Similar reporting problems may have occurred by our young saw-bones using "percent childhood [gunshot wounds] occurring in the home" as their measurement criteria. One thing we know for certain from the criminological world is that gunplay around inner-city gangland areas is common, and many innocent bystanders are hit by bullets fired during drug and turf wars. This is out-of-home gun mayhem, an odd thing to omit from a study about gun deaths. In the past year I can recall two childhood shooting deaths from rival gang crossfire in public places in Oakland, California alone ... and I don't read the Oakland Tribune every day. Given such connections, the University of Michigan Medical School seems uniquely unconcerned about a primary source of child gun fatalities. Which doctor is a witch doctor?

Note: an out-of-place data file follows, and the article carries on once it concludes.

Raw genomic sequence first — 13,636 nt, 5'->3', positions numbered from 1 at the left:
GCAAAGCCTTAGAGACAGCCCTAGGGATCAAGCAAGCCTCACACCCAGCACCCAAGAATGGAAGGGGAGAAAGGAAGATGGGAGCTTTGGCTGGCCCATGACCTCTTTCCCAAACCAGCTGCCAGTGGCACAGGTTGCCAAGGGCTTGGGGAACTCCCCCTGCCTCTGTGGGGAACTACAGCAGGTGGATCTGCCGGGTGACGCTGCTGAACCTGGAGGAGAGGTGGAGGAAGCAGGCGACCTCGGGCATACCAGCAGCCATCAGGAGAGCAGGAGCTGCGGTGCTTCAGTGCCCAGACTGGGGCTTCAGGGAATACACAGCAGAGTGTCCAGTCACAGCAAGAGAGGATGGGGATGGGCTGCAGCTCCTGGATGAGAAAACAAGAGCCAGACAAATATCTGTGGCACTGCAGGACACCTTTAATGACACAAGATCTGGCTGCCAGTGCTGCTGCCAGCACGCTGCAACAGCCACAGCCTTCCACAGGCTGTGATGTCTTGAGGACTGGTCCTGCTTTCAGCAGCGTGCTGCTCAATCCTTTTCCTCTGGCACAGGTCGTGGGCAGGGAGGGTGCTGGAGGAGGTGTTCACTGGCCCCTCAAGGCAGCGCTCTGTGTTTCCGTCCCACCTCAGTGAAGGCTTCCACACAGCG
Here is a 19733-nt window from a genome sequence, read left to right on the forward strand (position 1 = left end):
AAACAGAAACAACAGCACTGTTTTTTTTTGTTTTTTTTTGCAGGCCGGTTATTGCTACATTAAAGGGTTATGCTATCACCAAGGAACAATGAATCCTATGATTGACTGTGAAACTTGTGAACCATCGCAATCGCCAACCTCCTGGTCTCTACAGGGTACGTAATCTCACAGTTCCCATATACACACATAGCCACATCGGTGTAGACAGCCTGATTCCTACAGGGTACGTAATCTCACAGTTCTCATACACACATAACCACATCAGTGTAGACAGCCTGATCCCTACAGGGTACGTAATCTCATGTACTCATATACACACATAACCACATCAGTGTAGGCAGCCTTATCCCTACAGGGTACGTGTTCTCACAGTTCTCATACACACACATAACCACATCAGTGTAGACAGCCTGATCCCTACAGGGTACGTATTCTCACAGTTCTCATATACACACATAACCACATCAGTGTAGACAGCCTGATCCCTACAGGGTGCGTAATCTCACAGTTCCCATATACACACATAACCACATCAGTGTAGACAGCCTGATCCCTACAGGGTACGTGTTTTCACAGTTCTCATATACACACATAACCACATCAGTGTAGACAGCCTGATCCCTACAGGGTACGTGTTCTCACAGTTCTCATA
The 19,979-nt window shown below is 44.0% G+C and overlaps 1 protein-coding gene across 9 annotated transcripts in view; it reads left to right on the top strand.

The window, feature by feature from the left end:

The Joyce Foundation—the financier of the American gun control movement—loves giving money to medical schools and having their indentured servants cook-up such studies. Google queries show many people at UofM involved neck-deep with the Joyce Foundation, as are Boston Children's Hospital and Harvard Medical School who predigested our young doctor's statistical gruel. It is yet another in a seemingly endless stream of doctors not doing what doctors are trained for, and instead trying their hand at research requiring deep methodological expertise in selected fields of non-medical inquiry.

Let's pray Arin Madenci was better at his medical studies than his criminological research. If not, then pray this careless intern isn't working when you are brought in for treatment.

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1 comment:

  1. So you're a politics otaku? Thats interesting...

    I don't even believe in such thing as the left vs right anyway, since policies are way more complex than just left vs right and can be applied in several ways.

    America has a bunch of problems thanks to that very thing, all you see is politicians throwing shit at each other while regardless of the party both support war on the middle east since its in our "greatest ally's" interest (The US is just fighting the enemies of Israel for Israel).

    Thank god Syria couldn't become another target.

    ReplyDelete